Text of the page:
Don't fear commitment

by: Marc Lefebvre

Jibing is such a fundamentally different skill than any other you will learn in windsurfing, except maybe jumping, and it separates the intermediates from the advanced. Once you tackle this hurdle you are on your way to really standing out in a crowd and enjoying yourself to the max. It is different than other skills because it isn't like riding a bike, once you do it it doesn't come naturally, however, it does get easier with practice. There are just so many external factors that can influence your jibes that the better you are a sailor the better you will be able to handle these factors, and succeed.

It is important that when you are learning to jibe that you can visualize the jibe before you do it. And when you visualize it, feel the sensations in your mind and watch yourself perform a perfectly executed jibe. Believe me, this works!

I have broken down the jibe into three parts that are in any and every kind of carving jibe that you can imagine, the carve, the sail-flip, and the transition. Once you master these parts separately, it is only a matter of changing their order or style to execute the different jibes, fundamentally they are the same.

The carve is the most important step in the whole process and needs your undivided commitment. It can determine the success or failure of your whole jibe. When you initiate the jibe you should be unhooked, powered up going full speed, and in the straps. If any of these are missing, the jibe may not work but go for it, I always say. If you need more speed then bear off the wind slightly, if you need to spill speed then bear into the wind slightly. Quietly remove your rear foot from the rear strap and place it on the leward rail and start giving it steady, ever increasing pressure. While doing this, your front foot should be lifting up in the strap, your heel off the deck of the board and sheet in a little to depower the sail. It is also very important to bend your knees and lean forward and into the turn. The rig should be leaning forward as well. This part of the jibe is all momentum, no sail and should be practiced separately from the other steps. The other steps are meaningless unless you can do this with speed and complete the carve. If you get back winded while practicing this step you are doing it right. This step is the same for every carving jibe you will ever execute.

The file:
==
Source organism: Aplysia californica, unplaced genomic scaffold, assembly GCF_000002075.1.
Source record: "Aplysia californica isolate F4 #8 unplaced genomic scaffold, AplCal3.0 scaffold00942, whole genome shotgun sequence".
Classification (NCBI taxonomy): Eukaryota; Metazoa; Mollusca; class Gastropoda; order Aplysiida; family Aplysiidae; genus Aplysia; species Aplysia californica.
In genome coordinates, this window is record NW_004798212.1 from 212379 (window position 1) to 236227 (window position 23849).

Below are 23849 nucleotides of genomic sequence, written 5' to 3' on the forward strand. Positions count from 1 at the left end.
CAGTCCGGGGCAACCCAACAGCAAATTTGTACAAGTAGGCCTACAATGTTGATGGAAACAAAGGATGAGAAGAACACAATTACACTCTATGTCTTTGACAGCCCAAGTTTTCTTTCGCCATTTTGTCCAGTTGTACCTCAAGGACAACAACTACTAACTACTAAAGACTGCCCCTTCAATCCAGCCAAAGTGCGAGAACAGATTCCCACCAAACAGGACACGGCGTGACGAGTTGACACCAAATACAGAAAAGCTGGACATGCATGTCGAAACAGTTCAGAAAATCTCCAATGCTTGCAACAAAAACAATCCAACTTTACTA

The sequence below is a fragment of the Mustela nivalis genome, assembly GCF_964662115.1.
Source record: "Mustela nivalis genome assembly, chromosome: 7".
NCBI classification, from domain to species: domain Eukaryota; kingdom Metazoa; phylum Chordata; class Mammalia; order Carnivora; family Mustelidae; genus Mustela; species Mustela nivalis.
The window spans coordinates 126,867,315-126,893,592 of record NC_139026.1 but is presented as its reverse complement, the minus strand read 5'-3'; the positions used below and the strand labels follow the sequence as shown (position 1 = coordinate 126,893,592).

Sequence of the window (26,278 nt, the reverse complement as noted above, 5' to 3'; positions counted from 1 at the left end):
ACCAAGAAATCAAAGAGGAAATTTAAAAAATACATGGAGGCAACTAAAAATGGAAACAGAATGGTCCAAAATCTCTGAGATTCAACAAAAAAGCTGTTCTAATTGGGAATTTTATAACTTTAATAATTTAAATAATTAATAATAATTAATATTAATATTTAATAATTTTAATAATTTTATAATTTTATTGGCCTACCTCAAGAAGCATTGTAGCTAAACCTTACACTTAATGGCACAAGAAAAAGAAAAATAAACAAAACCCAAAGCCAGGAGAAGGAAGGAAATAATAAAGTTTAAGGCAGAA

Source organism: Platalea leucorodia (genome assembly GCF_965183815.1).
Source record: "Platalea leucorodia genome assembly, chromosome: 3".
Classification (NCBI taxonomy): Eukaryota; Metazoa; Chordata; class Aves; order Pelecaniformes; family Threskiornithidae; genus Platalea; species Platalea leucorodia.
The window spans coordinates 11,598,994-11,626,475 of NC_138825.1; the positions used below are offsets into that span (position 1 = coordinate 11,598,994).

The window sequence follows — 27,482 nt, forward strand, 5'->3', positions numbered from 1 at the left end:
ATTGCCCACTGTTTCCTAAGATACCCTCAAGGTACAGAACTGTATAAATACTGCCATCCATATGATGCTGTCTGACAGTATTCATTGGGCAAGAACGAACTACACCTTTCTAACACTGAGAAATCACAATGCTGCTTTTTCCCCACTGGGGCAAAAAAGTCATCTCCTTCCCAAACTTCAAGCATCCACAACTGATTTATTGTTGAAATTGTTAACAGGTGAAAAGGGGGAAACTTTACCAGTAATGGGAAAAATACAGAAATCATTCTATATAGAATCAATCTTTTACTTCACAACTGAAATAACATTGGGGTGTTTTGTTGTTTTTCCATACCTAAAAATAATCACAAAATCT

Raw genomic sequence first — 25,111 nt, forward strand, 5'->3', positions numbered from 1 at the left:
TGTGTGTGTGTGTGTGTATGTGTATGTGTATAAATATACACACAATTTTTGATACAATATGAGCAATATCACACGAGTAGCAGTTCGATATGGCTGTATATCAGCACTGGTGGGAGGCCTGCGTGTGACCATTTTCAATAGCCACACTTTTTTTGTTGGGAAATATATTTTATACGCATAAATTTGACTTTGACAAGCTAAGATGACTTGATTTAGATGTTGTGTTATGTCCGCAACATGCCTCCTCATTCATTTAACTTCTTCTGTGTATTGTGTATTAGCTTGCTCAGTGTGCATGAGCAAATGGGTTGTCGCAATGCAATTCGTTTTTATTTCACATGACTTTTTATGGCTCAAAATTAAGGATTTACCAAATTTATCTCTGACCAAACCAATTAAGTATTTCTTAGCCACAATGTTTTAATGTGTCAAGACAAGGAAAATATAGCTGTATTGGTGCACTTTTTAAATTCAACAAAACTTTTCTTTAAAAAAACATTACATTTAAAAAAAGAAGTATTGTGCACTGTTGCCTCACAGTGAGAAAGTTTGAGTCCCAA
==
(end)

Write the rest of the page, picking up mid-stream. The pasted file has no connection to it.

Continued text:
The next two steps are where your creativity and ability will play a key role. These steps also determine whether you are going to do a slalom jibe, step jibe, laydown jibe, or duck jibe. There are other jibes out there but like I said, you are only limited by your creativity.

For your the slalom jibe you need to do the following. Once you pass the downwind section of the jibe you are going to tilt the rig toward you with your old front hand, and push the back of the boom with your old back hand, thus flipping the sail. Grab the front of the boom with your new front hand and the back of the boom with your new back hand. Now change your feet and bend your knees to absorb the pull from the sail on the new tack.